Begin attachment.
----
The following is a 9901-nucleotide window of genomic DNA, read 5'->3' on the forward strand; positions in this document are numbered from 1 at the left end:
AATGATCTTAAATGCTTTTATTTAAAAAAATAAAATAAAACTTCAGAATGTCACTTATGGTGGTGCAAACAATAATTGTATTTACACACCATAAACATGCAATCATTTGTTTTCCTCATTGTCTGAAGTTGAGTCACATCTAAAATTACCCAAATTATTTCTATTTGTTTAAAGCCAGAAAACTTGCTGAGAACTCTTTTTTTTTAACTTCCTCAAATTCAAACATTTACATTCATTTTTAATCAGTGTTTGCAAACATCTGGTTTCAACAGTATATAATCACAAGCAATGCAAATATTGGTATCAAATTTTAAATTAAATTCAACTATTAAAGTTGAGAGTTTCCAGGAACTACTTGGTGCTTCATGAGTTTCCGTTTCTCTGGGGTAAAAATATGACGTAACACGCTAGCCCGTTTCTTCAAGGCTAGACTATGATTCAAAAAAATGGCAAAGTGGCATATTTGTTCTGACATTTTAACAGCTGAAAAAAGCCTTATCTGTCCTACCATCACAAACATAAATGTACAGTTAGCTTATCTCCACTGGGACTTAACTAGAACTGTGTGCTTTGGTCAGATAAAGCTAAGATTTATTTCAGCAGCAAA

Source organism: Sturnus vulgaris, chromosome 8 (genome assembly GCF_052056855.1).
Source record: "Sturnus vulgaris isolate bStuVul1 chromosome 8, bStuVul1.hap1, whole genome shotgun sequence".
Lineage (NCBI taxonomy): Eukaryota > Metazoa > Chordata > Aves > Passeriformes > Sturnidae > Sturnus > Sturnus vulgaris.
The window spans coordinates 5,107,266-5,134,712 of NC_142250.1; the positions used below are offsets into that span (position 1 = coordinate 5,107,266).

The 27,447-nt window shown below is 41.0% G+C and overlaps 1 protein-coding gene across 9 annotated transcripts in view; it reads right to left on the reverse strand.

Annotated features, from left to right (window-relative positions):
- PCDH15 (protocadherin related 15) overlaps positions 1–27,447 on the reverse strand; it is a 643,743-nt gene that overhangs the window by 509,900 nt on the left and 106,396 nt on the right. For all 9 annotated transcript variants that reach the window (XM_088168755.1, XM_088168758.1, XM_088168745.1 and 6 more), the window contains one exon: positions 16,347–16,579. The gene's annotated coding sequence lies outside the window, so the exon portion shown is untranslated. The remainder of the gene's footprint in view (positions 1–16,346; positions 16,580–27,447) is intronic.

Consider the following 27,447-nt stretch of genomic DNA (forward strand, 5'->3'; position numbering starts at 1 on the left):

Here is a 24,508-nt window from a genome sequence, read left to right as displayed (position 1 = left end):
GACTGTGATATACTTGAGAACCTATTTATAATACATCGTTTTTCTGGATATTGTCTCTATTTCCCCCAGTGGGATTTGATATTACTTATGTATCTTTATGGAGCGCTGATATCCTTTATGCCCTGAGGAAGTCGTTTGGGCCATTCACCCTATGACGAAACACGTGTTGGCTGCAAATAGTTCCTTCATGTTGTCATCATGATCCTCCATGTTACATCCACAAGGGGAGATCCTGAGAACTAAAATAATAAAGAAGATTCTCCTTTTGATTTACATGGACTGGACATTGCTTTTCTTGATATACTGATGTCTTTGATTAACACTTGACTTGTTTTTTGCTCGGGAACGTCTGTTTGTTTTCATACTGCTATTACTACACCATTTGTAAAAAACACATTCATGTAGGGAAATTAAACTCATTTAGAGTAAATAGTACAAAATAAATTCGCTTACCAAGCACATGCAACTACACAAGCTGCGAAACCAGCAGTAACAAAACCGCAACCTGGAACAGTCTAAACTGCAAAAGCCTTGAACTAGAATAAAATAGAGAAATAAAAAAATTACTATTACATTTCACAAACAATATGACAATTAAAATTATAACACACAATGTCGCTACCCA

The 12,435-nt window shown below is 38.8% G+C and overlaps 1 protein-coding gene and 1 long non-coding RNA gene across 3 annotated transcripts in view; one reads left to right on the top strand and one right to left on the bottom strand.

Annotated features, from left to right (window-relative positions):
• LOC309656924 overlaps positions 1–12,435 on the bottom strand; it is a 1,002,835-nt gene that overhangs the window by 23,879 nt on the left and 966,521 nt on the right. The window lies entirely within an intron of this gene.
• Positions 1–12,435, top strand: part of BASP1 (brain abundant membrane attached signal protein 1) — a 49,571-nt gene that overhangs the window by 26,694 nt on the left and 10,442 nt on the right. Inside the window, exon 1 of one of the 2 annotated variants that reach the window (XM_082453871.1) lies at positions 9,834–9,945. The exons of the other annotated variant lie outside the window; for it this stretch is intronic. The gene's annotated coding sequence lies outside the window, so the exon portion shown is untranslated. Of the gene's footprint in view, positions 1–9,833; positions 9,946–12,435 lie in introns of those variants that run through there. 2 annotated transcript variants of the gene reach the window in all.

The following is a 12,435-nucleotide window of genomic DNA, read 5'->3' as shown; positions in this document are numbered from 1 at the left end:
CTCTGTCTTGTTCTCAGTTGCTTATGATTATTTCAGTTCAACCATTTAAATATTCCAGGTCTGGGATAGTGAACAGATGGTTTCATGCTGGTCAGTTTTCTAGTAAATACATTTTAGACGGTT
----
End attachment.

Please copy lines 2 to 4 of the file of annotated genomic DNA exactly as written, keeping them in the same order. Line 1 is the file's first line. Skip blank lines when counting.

AATGATCTTAAATGCTTTTATTTAAAAAAATAAAATAAAACTTCAGAATGTCACTTATGGTGGTGCAAACAATAATTGTATTTACACACCATAAACATGCAATCATTTGTTTTCCTCATTGTCTGAAGTTGAGTCACATCTAAAATTACCCAAATTATTTCTATTTGTTTAAAGCCAGAAAACTTGCTGAGAACTCTTTTTTTTTAACTTCCTCAAATTCAAACATTTACATTCATTTTTAATCAGTGTTTGCAAACATCTGGTTTCAACAGTATATAATCACAAGCAATGCAAATATTGGTATCAAATTTTAAATTAAATTCAACTATTAAAGTTGAGAGTTTCCAGGAACTACTTGGTGCTTCATGAGTTTCCGTTTCTCTGGGGTAAAAATATGACGTAACACGCTAGCCCGTTTCTTCAAGGCTAGACTATGATTCAAAAAAATGGCAAAGTGGCATATTTGTTCTGACATTTTAACAGCTGAAAAAAGCCTTATCTGTCCTACCATCACAAACATAAATGTACAGTTAGCTTATCTCCACTGGGACTTAACTAGAACTGTGTGCTTTGGTCAGATAAAGCTAAGATTTATTTCAGCAGCAAA

Source organism: Sturnus vulgaris, chromosome 8 (genome assembly GCF_052056855.1).
Source record: "Sturnus vulgaris isolate bStuVul1 chromosome 8, bStuVul1.hap1, whole genome shotgun sequence".